If you're like most of the brides we know, searching for the perfect dress was (or is) time-consuming, wonderful, and just a tad stressful. Since you're only going to be wearing it once, make the most of your big day by taking all kinds of photos. While you're working on a shot list to hand over to your photographer, be sure to spend time drafting up scenarios and events that'll show your dress from the best angles possible.
The breathtaking, overall spectacle of a runway show is nothing to sneeze at, but there's something to be said for leaning in and peering at the details (or seeing a showstopping gown as it swishes away). As we hit Paris for the final fashion week of the season, we're collecting the gorgeous close-ups and alternate shots that are sure to inspire — hover your mouse over the image for an even closer view. Pin away, fashion lovers.
The term "glass ceiling" is most often used in the realm of politics and C-suites. But there's a different iteration that exists: the cloud ceiling. The number of female pilots is abysmal, hovering around 5 percent. So if you try to remember the last time you heard a woman come on the PA system to talk flight routes, you might realize that's never happened in your travel history. And if coming across a female in the cockpit is rare, meeting a trio has odds lower than winning the lotto.
Muck Rack makes it simple to find people, tweets, or articles that mention any name, keyword, company, hashtag etc. We've compiled this guide to help you make the most of your search.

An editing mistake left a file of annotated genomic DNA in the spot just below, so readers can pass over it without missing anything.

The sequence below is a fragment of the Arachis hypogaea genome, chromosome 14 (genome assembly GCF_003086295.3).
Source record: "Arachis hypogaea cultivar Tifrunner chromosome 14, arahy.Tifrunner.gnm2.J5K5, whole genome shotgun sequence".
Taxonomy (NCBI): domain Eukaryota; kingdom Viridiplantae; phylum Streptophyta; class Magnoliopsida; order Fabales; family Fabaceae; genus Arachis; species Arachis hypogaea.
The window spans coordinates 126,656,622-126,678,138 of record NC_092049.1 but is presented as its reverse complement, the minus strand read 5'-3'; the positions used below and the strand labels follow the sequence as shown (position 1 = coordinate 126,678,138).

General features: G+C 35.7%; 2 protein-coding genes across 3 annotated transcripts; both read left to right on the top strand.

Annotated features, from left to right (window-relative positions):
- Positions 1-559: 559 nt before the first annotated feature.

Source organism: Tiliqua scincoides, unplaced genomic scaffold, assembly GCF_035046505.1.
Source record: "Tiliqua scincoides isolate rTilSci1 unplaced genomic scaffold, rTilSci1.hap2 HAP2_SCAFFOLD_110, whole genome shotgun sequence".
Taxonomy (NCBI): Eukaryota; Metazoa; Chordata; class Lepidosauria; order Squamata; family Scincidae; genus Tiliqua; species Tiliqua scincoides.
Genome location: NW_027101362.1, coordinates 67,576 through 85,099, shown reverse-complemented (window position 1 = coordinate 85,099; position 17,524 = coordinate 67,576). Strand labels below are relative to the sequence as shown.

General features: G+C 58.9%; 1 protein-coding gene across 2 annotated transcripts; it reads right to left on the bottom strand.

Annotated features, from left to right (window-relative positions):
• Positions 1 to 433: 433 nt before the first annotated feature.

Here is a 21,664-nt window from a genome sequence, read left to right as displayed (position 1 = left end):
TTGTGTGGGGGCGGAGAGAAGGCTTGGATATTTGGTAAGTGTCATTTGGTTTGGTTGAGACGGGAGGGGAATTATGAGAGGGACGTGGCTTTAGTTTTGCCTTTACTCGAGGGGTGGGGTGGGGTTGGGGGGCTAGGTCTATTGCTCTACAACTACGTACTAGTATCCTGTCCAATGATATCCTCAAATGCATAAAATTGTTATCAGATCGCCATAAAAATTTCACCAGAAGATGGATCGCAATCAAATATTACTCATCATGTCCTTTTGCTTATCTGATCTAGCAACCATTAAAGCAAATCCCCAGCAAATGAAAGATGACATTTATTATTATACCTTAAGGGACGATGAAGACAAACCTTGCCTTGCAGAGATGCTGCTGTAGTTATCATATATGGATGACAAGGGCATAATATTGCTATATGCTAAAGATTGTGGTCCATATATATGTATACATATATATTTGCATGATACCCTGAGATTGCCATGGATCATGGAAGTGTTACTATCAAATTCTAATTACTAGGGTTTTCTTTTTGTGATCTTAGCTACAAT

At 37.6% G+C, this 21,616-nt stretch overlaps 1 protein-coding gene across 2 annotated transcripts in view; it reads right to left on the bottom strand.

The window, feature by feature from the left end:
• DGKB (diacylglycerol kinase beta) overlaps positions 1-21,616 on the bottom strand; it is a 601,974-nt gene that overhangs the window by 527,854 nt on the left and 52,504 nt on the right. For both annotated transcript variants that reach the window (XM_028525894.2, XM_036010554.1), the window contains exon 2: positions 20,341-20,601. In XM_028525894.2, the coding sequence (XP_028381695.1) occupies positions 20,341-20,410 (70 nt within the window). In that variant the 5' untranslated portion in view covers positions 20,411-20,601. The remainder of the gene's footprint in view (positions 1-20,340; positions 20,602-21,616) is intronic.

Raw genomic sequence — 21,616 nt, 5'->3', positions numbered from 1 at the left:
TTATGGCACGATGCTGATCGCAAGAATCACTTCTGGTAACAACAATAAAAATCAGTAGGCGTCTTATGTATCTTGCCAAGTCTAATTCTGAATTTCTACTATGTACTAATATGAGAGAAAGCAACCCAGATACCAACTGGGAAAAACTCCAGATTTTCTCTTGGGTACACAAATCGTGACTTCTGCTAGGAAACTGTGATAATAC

Selecting a term
Start searching tweets, articles from media outlets, articles mentioned in tweets, journalists'
names, titles and bios with some suggested searches:
Companies or Topics (e.g. iPhone, Microsoft)
Phrases (e.g. "cloud computing") — use quotes to keep the terms together
Twitter handles (e.g. @username) — returns those who have mentioned or replied to
Names (e.g. "David Pogue")
Hashtags (e.g. #sxsw, #london2012)
Bio details (e.g. vegan, Olympics, father)
Muck Rack's Advanced Search allows for many boolean operators.
Find results that mention multiple specified terms, use AND or
+. For example, ensure each result contains both Elon Musk and Mark Zuckerberg by
searching Obama AND Romney or Obama + Romney.
Use the operators OR or , to broaden your search when you'd like either of
multiple terms to appear in results. (This is the default behavior of our search when no operators
are used.) For example, search for democrat OR republican to find results that refer to
Democrats and/or Republicans.
Use NOT or - to subtract results from your search. For
example, searching Disney will yield results about the Walt Disney Company as well as Walt Disney
World Resort. To exclude mentions of Disney World, search for Disney -World or Disney
When using one of these operators with a phrase, enclose it in quotation marks. For example, you can
find results about smartphones excluding Apple's iPhone 4S by searching smartphone -"iPhone
Exact case matching or punctuation
If you're searching for a brand name or keyword that relies on specific punctuation marks or capitalization, you can
find results that match your exact query by adding matchcase: before the keyword you're searching for, like matchcase:E*TRADE .
Use parentheses to separate multiple
boolean phrases. For example, to find journalists talking about having fun in Disney World or
Disneyland, search for ("disney world" OR disneyland) AND fun.
An asterisk can be used to search for any variation of a root word truncated by the asterisk. For example, searching for admin* will return results for administrator, administration, administer, administered, etc.
A near operator is an AND operator where you can control the distance between the words. You can vary the distance the near operation uses by adding a forward slash and number (between 0-99) such as strawberries NEAR/10 "whipped cream", which means the strawberries must exist within 10 words of "whipped cream".